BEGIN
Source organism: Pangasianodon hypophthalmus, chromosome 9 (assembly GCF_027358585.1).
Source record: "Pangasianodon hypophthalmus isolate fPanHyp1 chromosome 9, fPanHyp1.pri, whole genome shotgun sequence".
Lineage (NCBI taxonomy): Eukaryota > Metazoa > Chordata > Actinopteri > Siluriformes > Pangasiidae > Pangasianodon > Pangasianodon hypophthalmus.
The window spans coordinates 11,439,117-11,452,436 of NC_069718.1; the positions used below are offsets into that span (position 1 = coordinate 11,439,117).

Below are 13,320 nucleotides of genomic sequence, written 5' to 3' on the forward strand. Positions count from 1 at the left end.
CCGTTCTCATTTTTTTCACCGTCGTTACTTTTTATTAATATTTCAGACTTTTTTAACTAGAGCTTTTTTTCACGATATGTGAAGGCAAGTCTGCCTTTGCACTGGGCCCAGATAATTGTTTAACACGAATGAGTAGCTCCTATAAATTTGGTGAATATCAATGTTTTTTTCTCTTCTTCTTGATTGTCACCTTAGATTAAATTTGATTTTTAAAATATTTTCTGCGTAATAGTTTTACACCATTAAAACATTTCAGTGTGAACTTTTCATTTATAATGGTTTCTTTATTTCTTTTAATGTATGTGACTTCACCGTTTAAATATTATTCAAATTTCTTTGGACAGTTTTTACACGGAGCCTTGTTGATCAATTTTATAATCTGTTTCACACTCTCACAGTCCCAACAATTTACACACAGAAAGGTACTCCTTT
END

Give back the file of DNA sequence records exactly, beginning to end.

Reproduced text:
Source organism: Pangasianodon hypophthalmus, chromosome 9 (assembly GCF_027358585.1).
Source record: "Pangasianodon hypophthalmus isolate fPanHyp1 chromosome 9, fPanHyp1.pri, whole genome shotgun sequence".
Lineage (NCBI taxonomy): Eukaryota > Metazoa > Chordata > Actinopteri > Siluriformes > Pangasiidae > Pangasianodon > Pangasianodon hypophthalmus.
The window spans coordinates 11,439,117-11,452,436 of NC_069718.1; the positions used below are offsets into that span (position 1 = coordinate 11,439,117).

Below are 13,320 nucleotides of genomic sequence, written 5' to 3' on the forward strand. Positions count from 1 at the left end.
CCGTTCTCATTTTTTTCACCGTCGTTACTTTTTATTAATATTTCAGACTTTTTTAACTAGAGCTTTTTTTCACGATATGTGAAGGCAAGTCTGCCTTTGCACTGGGCCCAGATAATTGTTTAACACGAATGAGTAGCTCCTATAAATTTGGTGAATATCAATGTTTTTTTCTCTTCTTCTTGATTGTCACCTTAGATTAAATTTGATTTTTAAAATATTTTCTGCGTAATAGTTTTACACCATTAAAACATTTCAGTGTGAACTTTTCATTTATAATGGTTTCTTTATTTCTTTTAATGTATGTGACTTCACCGTTTAAATATTATTCAAATTTCTTTGGACAGTTTTTACACGGAGCCTTGTTGATCAATTTTATAATCTGTTTCACACTCTCACAGTCCCAACAATTTACACACAGAAAGGTACTCCTTT